Bits and Pieces

book doctor 2015by Bobbie Christmas

Q: Will you tell my writing group if there is a better way to punctuate the following?
“Oh. Right. I remember.”

A: If the purpose of the line is to show that the speaker pauses after each of the first two words, then use “Oh. Right. I remember.”

It could also be written as “Oh, right. I remember,” if the author does not want a pause after “Oh.”

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Query Letters for Agents, Book Publishers, and Magazines

book doctor 2015by Bobbie Christmas

Q: Is there a secret to writing a good query letter to an agent or a book publisher?

A: I would not call it a secret, but a formula. The letter must have specific elements in it and not be more than one page long. For an excellent example of a query letter, see http://www.writersdigest.com/online-editor/how-to-write-the-perfect-query-letter. Continue reading

Following Your Passion

book doctor 2015by Bobbie Christmas

Q: Is there anything wrong with incorporating real live events that have happened to me in a nonfiction love story? Is this a stupid question?

A: A question is a question, without any qualifying terms. If you don’t know the answer, it’s not a stupid question. We all start somewhere, and we will go nowhere if we don’t ask questions, get answers, and keep learning.

First, though, I think there may be some confusion between fiction and nonfiction. Nonfiction reports actual events, so incorporating real events in nonfiction would be expected. Continue reading

Monologues, Dialogue, and Characters

book doctor 2015by Bobbie Christmas

Q: I have written a novel that could be described as conversational style. There are large blocks of text in which one of my characters is telling the story of her life to someone. I am having a little trouble finding information that explains how to use punctuation marks in this type of writing. Any suggestions?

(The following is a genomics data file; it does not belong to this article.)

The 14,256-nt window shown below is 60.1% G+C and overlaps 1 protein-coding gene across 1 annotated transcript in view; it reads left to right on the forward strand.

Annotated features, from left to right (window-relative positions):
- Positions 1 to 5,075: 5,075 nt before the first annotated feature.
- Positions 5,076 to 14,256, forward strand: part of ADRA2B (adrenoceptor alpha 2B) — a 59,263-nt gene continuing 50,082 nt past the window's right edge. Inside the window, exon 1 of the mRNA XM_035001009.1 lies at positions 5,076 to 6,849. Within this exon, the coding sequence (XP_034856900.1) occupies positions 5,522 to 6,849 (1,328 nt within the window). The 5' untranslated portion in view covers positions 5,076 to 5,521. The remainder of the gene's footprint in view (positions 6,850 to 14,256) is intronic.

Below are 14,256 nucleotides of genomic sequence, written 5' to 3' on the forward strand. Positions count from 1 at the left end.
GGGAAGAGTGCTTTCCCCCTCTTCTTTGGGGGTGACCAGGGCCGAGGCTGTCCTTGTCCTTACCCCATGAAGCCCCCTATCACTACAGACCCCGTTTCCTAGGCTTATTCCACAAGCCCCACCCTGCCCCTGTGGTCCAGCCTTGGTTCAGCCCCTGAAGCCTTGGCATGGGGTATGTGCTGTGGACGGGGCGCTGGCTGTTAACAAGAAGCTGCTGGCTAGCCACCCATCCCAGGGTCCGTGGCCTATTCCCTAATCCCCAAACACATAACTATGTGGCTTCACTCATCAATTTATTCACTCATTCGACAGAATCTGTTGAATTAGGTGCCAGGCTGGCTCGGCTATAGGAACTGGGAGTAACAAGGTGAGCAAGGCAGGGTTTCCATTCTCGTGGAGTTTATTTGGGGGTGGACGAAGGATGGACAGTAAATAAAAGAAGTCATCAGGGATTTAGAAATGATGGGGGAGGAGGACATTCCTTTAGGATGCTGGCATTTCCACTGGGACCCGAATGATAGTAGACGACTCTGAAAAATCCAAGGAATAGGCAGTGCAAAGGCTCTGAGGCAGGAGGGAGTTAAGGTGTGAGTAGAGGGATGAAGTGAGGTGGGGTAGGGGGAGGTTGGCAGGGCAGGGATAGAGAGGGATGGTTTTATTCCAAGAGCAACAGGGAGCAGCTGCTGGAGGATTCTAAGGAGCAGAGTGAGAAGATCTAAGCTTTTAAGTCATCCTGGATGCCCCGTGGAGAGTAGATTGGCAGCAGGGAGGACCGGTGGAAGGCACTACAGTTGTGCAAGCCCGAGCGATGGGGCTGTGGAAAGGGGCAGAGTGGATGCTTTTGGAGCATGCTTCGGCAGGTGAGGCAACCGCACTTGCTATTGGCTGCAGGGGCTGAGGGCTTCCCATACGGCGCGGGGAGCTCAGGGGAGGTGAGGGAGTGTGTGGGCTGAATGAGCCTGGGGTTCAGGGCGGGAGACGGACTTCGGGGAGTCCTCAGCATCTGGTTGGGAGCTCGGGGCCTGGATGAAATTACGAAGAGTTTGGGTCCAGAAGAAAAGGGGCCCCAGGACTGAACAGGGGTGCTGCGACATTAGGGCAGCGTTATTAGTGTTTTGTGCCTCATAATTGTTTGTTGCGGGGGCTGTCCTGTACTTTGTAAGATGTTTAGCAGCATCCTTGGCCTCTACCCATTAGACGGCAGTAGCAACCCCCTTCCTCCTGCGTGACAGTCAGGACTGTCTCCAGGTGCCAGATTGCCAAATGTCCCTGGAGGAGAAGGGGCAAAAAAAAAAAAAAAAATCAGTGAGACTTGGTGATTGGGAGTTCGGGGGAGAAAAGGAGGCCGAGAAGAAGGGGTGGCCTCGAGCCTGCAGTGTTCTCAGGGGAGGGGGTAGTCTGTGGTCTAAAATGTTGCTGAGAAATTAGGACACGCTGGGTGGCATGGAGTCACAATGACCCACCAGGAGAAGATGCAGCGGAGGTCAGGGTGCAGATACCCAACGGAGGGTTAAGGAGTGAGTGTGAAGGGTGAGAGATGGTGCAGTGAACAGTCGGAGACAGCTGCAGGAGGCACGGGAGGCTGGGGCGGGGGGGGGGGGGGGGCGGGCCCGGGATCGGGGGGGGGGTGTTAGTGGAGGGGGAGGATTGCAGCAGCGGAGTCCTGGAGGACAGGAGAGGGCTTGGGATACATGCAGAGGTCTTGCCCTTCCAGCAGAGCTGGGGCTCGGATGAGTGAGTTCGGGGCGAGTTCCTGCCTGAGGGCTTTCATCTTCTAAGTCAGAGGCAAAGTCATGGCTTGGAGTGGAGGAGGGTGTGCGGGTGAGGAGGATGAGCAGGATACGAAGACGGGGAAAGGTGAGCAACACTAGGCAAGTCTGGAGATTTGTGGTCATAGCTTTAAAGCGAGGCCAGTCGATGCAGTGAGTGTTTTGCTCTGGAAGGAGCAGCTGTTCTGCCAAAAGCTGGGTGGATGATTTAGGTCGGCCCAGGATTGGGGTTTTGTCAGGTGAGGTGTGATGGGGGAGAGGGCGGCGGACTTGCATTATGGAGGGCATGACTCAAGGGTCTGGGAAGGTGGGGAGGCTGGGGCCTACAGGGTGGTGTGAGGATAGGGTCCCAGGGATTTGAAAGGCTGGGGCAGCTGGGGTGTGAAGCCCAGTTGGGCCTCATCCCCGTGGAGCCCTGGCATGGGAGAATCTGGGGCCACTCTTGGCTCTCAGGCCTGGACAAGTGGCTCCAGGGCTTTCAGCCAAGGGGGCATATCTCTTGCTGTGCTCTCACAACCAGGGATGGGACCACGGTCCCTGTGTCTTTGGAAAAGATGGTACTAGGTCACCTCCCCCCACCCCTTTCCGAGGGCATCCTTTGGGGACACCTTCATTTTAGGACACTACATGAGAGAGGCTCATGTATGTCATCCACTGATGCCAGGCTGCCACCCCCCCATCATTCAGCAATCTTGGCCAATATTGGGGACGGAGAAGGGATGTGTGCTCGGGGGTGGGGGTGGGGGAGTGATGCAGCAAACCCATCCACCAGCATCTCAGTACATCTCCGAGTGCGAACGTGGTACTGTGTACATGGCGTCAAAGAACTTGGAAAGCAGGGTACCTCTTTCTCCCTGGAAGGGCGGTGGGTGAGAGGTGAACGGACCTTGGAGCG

A: Without seeing the manuscript, I’ll take a stab at the answer. Continue reading

Amazon Payments, Bad Reviews, Paragraph Indents, and Ph.D.

bookdoctorby Bobbie Christmas

Q: I listed my book on Amazon. As you know, they charge a fee, which they take out of the money due to you from sales. I also went on their “search inside the book” promotion, which meant I had to ship another book to Xerox Corp. Amazon told me it had two sales, and I shipped two more books. As time went on, I realized that I would keep shipping books and never see any money, because the fees would eat up any sales money, so I asked Amazon to withdraw my membership and remove my listing. Its response was to remove the $8.50 price of the book and list “one new and one used at $1.95” and a negative (one-star) review by one person. I protested and even phoned Amazon, but to no avail. The person at Amazon said “someone” put my book for sale at that price and “someone” posted the negative review and that it would stay on permanently. Have I any recourse? Continue reading

Nonfiction Book Proposals

bookdoctorby Bobbie Christmas

Q: I want to sell my nonfiction book to a specific publisher that requires a proposal. How much is enough to send in a proposal?

A: How much is enough? It depends on what the publisher’s guidelines specify. If the publisher does not list guidelines, then follow the traditional route for preparing a book proposal. Because entire books are written on how to write a book proposal, one short note from me won’t be enough. That said, I found a blog that has a terse report, as well as recommendations for books on the subject of book proposals. Click here to read blog. Continue reading

Creating and Submitting to Anthologies

bookdoctorby Bobbie Christmas

Q: My writing organization is preparing an anthology. Would standard manuscript format apply? We are unsure of individual submission formats at this point. Please advise.

A: Standard manuscript format applies when submitting a manuscript to an agent or a publisher. If you are going to self-publish the anthology, you may set the format any way you would like, but if an editor is going to edit the submissions, which I strongly advise, you would do well to ask for submissions in standard manuscript format, which does several things. It gets writers in the habit of using standard manuscript format; it is easy to read; and it gives an editor room to work. If you are unfamiliar with standard manuscript format, go to www.zebraeditor.com and click on Tools for Writers. There you will find many free reports, including one that explains standard manuscript format. Continue reading